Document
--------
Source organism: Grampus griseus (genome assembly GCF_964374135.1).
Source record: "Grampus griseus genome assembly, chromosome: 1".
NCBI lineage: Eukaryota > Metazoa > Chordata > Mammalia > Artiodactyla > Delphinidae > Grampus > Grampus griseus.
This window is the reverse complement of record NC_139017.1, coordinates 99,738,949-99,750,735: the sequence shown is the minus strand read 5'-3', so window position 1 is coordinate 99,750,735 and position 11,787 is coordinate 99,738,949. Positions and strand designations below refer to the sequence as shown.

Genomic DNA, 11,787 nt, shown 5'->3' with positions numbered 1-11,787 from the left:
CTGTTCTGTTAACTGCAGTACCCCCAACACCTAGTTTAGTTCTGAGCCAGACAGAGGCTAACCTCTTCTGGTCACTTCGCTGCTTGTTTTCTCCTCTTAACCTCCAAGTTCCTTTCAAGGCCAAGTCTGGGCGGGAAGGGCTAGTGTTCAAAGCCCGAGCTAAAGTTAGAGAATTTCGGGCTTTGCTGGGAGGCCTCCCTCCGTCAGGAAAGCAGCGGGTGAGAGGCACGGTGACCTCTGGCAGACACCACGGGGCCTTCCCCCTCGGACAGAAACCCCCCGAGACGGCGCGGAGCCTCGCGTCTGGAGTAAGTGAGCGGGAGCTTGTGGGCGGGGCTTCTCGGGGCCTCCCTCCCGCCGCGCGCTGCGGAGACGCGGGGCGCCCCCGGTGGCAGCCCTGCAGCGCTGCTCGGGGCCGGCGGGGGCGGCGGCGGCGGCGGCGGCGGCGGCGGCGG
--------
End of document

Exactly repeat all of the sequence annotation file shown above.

Source organism: Grampus griseus (genome assembly GCF_964374135.1).
Source record: "Grampus griseus genome assembly, chromosome: 1".
NCBI lineage: Eukaryota > Metazoa > Chordata > Mammalia > Artiodactyla > Delphinidae > Grampus > Grampus griseus.
This window is the reverse complement of record NC_139017.1, coordinates 99,738,949-99,750,735: the sequence shown is the minus strand read 5'-3', so window position 1 is coordinate 99,750,735 and position 11,787 is coordinate 99,738,949. Positions and strand designations below refer to the sequence as shown.

Genomic DNA, 11,787 nt, shown 5'->3' with positions numbered 1-11,787 from the left:
CTGTTCTGTTAACTGCAGTACCCCCAACACCTAGTTTAGTTCTGAGCCAGACAGAGGCTAACCTCTTCTGGTCACTTCGCTGCTTGTTTTCTCCTCTTAACCTCCAAGTTCCTTTCAAGGCCAAGTCTGGGCGGGAAGGGCTAGTGTTCAAAGCCCGAGCTAAAGTTAGAGAATTTCGGGCTTTGCTGGGAGGCCTCCCTCCGTCAGGAAAGCAGCGGGTGAGAGGCACGGTGACCTCTGGCAGACACCACGGGGCCTTCCCCCTCGGACAGAAACCCCCCGAGACGGCGCGGAGCCTCGCGTCTGGAGTAAGTGAGCGGGAGCTTGTGGGCGGGGCTTCTCGGGGCCTCCCTCCCGCCGCGCGCTGCGGAGACGCGGGGCGCCCCCGGTGGCAGCCCTGCAGCGCTGCTCGGGGCCGGCGGGGGCGGCGGCGGCGGCGGCGGCGGCGGCGGCGG